Tales of College Life/"Aeger;" or, Mistaken Identity/Chapter 7

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Tales of College Life by Cuthbert Bede
"Aeger;" or, Mistaken Identity
Chapter 7



The Old Boy was as good as his word, and at once made his way to his son's rooms. It was not the first time that he had visited them, so that he had not to inquire his road, but, with unfaltering memory and with unswerving steps, walked across the correct "quad.," laboured up the correct staircase, and paused to regain breath at the correct "oak," which was surmounted with the name of "Wylde."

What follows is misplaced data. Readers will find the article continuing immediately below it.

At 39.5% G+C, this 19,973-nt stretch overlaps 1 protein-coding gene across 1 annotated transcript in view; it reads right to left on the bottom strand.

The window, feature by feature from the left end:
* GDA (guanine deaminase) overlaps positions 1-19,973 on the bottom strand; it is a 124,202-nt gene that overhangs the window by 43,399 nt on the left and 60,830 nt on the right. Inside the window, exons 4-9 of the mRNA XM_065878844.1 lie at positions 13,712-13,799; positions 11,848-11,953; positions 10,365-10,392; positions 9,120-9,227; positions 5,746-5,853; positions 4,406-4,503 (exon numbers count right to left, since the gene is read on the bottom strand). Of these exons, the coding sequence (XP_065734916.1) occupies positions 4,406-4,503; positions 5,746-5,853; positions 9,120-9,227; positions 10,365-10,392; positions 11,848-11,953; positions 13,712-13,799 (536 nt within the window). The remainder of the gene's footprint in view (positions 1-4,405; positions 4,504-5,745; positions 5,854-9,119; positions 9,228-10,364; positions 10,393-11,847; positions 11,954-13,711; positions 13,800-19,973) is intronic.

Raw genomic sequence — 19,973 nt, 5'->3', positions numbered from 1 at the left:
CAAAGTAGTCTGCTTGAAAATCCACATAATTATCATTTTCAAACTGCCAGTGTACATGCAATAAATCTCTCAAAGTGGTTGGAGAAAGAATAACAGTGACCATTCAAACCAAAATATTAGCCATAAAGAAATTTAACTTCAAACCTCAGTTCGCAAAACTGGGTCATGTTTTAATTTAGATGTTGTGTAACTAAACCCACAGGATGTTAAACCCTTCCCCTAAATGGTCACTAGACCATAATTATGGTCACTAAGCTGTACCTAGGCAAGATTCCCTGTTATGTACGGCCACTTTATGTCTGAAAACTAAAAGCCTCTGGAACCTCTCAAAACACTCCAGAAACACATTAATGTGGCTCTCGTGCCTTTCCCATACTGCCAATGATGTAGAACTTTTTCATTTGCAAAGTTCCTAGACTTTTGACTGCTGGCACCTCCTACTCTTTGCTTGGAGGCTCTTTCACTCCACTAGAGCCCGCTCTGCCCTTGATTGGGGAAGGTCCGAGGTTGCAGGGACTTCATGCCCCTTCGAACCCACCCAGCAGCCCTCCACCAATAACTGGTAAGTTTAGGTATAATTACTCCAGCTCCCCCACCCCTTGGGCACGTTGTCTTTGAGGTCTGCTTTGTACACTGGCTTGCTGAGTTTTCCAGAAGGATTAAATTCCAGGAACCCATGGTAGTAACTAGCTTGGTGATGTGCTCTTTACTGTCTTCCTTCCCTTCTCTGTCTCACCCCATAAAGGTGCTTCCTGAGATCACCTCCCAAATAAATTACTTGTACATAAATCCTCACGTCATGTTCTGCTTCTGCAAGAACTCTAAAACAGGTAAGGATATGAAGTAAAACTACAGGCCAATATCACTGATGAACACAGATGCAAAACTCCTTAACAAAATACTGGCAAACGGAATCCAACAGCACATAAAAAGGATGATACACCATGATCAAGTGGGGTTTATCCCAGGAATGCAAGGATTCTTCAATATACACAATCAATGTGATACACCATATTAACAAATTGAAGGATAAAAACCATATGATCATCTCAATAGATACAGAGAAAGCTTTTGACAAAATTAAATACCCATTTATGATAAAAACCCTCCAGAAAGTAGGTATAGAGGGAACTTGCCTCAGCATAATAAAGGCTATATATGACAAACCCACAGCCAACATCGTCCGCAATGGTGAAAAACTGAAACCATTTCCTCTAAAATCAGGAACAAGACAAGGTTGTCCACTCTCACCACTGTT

"Come in!" cried a faint voice, in reply to the tap at the door; and, saluted by the furious barking of" Mac," the Old Boy walked into the room, and immediately gave vent to exclamations of the greatest surprise at the very unexpected tableau vivant that met his gaze. Percie had made the best use of the few minutes that intervened between his own and his father's arrival, and had produced a stage effect that proved his dramatic powers to be of no ordinary kind. The scout being fortunately in the way, a basin containing a gruelly compound had been extemporised, and placed judiciously upon the table, in company with a stout physic-bottle, and a wine-glass. Drawn up to the table was a sofa; and, reclining languidly thereupon, his feeble body supported by the pillows from his bed, was the figure of Mr. Percival Wylde, denuded of coat, waist coat, neckcloth, and boots, and clad in a loose dressing-gown and slippers. His pallid features betokened, either the rapid inroads of his malady, or the superficial use of a certain cretaceous tooth-powder. A close scrutiny would, perhaps, have enabled the spectator to determine under which head he might assign the palor; but the window-blind was drawn down, and a dim religious light pervaded the apartment. As the Old Boy entered the room, Mr. Percival Wylde was lying back upon his pillows, apparently engaged in sipping the gruellous compound.